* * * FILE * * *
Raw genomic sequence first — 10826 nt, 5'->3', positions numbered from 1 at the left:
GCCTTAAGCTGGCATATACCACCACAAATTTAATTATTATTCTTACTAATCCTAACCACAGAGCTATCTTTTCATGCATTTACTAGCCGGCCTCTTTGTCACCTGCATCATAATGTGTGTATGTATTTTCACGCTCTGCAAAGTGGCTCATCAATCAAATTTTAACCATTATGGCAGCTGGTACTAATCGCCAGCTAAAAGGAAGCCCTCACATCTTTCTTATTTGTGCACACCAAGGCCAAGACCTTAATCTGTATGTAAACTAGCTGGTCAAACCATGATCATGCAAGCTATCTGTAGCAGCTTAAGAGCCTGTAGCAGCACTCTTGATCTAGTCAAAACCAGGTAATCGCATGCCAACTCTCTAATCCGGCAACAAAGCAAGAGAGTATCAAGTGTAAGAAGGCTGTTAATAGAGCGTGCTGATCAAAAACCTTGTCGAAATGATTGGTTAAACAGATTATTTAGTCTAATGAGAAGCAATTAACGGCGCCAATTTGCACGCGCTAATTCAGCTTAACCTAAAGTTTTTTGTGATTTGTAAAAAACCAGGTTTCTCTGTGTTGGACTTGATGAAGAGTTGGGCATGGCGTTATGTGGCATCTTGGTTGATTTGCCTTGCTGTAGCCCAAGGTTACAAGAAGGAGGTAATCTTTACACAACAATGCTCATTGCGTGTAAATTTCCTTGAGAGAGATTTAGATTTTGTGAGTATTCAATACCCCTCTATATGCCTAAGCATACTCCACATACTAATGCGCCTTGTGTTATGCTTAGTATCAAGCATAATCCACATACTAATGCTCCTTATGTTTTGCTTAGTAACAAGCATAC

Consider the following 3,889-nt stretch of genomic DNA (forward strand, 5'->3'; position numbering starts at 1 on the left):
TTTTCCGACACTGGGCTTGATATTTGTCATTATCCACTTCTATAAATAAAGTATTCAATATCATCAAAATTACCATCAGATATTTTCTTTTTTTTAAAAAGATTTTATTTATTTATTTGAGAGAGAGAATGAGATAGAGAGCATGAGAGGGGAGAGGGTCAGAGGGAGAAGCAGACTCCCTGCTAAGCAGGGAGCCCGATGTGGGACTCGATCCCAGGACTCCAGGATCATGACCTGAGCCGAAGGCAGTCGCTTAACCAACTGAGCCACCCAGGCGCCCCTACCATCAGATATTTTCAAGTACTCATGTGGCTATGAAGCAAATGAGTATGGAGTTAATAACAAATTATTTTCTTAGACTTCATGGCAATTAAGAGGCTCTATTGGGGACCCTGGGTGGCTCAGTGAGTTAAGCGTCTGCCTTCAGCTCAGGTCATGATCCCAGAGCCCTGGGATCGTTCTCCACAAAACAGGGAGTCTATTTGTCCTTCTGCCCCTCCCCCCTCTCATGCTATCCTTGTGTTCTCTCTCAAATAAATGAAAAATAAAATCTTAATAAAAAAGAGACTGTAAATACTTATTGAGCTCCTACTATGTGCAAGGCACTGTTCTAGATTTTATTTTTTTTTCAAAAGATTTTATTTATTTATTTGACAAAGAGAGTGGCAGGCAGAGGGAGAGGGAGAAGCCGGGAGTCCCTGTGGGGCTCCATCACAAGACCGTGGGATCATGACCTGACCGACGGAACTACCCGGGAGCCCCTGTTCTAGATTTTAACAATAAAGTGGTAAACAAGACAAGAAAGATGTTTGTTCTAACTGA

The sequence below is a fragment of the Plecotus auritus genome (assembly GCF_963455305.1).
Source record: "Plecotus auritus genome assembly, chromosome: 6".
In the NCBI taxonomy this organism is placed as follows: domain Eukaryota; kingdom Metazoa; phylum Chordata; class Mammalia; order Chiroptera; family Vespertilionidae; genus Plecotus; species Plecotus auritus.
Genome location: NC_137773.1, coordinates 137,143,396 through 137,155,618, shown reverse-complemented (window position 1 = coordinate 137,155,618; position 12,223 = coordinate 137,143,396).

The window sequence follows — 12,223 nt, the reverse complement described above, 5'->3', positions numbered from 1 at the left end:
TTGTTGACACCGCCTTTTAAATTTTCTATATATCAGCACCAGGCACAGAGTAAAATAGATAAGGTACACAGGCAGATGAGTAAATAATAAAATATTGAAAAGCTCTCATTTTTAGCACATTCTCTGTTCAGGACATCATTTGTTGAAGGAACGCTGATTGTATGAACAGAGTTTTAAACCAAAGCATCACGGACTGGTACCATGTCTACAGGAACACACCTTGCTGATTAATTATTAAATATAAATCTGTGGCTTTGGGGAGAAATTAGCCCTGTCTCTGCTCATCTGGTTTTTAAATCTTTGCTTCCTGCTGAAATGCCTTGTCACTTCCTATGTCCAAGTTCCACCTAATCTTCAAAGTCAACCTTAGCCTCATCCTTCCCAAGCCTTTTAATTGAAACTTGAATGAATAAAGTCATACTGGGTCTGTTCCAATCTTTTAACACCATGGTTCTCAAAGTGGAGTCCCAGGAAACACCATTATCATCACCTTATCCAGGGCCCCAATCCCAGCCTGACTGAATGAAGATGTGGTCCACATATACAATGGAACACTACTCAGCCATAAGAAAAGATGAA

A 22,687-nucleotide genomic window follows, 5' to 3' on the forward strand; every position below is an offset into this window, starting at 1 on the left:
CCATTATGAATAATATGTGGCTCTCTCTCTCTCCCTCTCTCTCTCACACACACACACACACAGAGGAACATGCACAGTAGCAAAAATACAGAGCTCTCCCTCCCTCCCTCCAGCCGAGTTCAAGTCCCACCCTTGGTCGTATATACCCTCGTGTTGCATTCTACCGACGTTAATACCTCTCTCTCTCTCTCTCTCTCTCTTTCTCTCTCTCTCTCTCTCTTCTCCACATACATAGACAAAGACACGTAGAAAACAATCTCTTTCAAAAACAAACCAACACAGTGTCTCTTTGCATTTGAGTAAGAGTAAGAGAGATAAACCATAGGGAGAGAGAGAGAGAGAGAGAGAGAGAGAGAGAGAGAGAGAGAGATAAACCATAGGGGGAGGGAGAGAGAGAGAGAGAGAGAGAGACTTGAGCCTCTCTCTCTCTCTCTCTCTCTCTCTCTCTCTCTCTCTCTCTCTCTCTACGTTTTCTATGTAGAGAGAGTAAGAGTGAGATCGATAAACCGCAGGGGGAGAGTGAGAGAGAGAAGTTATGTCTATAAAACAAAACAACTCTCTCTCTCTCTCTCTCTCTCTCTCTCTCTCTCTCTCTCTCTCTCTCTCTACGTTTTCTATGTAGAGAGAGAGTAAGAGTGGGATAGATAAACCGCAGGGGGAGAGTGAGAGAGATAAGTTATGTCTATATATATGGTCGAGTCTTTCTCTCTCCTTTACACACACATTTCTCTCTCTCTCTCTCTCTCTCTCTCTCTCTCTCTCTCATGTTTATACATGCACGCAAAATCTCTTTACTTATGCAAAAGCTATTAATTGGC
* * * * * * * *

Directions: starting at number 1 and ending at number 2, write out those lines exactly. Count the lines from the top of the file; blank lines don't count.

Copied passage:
Raw genomic sequence first — 10826 nt, 5'->3', positions numbered from 1 at the left:
GCCTTAAGCTGGCATATACCACCACAAATTTAATTATTATTCTTACTAATCCTAACCACAGAGCTATCTTTTCATGCATTTACTAGCCGGCCTCTTTGTCACCTGCATCATAATGTGTGTATGTATTTTCACGCTCTGCAAAGTGGCTCATCAATCAAATTTTAACCATTATGGCAGCTGGTACTAATCGCCAGCTAAAAGGAAGCCCTCACATCTTTCTTATTTGTGCACACCAAGGCCAAGACCTTAATCTGTATGTAAACTAGCTGGTCAAACCATGATCATGCAAGCTATCTGTAGCAGCTTAAGAGCCTGTAGCAGCACTCTTGATCTAGTCAAAACCAGGTAATCGCATGCCAACTCTCTAATCCGGCAACAAAGCAAGAGAGTATCAAGTGTAAGAAGGCTGTTAATAGAGCGTGCTGATCAAAAACCTTGTCGAAATGATTGGTTAAACAGATTATTTAGTCTAATGAGAAGCAATTAACGGCGCCAATTTGCACGCGCTAATTCAGCTTAACCTAAAGTTTTTTGTGATTTGTAAAAAACCAGGTTTCTCTGTGTTGGACTTGATGAAGAGTTGGGCATGGCGTTATGTGGCATCTTGGTTGATTTGCCTTGCTGTAGCCCAAGGTTACAAGAAGGAGGTAATCTTTACACAACAATGCTCATTGCGTGTAAATTTCCTTGAGAGAGATTTAGATTTTGTGAGTATTCAATACCCCTCTATATGCCTAAGCATACTCCACATACTAATGCGCCTTGTGTTATGCTTAGTATCAAGCATAATCCACATACTAATGCTCCTTATGTTTTGCTTAGTAACAAGCATAC